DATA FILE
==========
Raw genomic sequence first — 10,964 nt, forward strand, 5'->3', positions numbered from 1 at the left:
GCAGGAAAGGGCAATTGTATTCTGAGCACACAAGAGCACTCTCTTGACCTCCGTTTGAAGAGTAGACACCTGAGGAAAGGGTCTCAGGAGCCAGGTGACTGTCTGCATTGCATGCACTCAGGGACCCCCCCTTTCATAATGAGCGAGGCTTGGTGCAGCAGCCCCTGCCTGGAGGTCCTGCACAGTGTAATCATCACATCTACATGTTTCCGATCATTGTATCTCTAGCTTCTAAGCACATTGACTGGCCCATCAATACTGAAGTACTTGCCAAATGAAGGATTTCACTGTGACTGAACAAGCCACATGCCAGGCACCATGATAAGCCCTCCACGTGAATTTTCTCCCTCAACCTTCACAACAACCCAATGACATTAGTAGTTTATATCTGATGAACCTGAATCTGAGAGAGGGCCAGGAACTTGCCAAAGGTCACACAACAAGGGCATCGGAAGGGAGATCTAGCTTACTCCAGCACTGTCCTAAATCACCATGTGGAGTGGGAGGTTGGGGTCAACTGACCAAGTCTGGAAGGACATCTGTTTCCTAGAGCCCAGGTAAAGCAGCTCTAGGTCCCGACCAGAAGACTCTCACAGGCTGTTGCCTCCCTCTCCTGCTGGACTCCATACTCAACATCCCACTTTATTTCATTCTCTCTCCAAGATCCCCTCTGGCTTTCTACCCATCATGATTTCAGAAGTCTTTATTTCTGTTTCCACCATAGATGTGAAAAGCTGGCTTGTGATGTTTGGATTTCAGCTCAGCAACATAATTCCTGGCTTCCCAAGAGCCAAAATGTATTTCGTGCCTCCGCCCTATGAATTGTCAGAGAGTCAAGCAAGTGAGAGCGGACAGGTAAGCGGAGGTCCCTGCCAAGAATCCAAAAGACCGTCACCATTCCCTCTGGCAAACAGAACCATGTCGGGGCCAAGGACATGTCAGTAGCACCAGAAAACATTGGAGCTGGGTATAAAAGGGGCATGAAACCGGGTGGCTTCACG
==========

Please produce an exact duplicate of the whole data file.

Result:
Raw genomic sequence first — 10,964 nt, forward strand, 5'->3', positions numbered from 1 at the left:
GCAGGAAAGGGCAATTGTATTCTGAGCACACAAGAGCACTCTCTTGACCTCCGTTTGAAGAGTAGACACCTGAGGAAAGGGTCTCAGGAGCCAGGTGACTGTCTGCATTGCATGCACTCAGGGACCCCCCCTTTCATAATGAGCGAGGCTTGGTGCAGCAGCCCCTGCCTGGAGGTCCTGCACAGTGTAATCATCACATCTACATGTTTCCGATCATTGTATCTCTAGCTTCTAAGCACATTGACTGGCCCATCAATACTGAAGTACTTGCCAAATGAAGGATTTCACTGTGACTGAACAAGCCACATGCCAGGCACCATGATAAGCCCTCCACGTGAATTTTCTCCCTCAACCTTCACAACAACCCAATGACATTAGTAGTTTATATCTGATGAACCTGAATCTGAGAGAGGGCCAGGAACTTGCCAAAGGTCACACAACAAGGGCATCGGAAGGGAGATCTAGCTTACTCCAGCACTGTCCTAAATCACCATGTGGAGTGGGAGGTTGGGGTCAACTGACCAAGTCTGGAAGGACATCTGTTTCCTAGAGCCCAGGTAAAGCAGCTCTAGGTCCCGACCAGAAGACTCTCACAGGCTGTTGCCTCCCTCTCCTGCTGGACTCCATACTCAACATCCCACTTTATTTCATTCTCTCTCCAAGATCCCCTCTGGCTTTCTACCCATCATGATTTCAGAAGTCTTTATTTCTGTTTCCACCATAGATGTGAAAAGCTGGCTTGTGATGTTTGGATTTCAGCTCAGCAACATAATTCCTGGCTTCCCAAGAGCCAAAATGTATTTCGTGCCTCCGCCCTATGAATTGTCAGAGAGTCAAGCAAGTGAGAGCGGACAGGTAAGCGGAGGTCCCTGCCAAGAATCCAAAAGACCGTCACCATTCCCTCTGGCAAACAGAACCATGTCGGGGCCAAGGACATGTCAGTAGCACCAGAAAACATTGGAGCTGGGTATAAAAGGGGCATGAAACCGGGTGGCTTCACG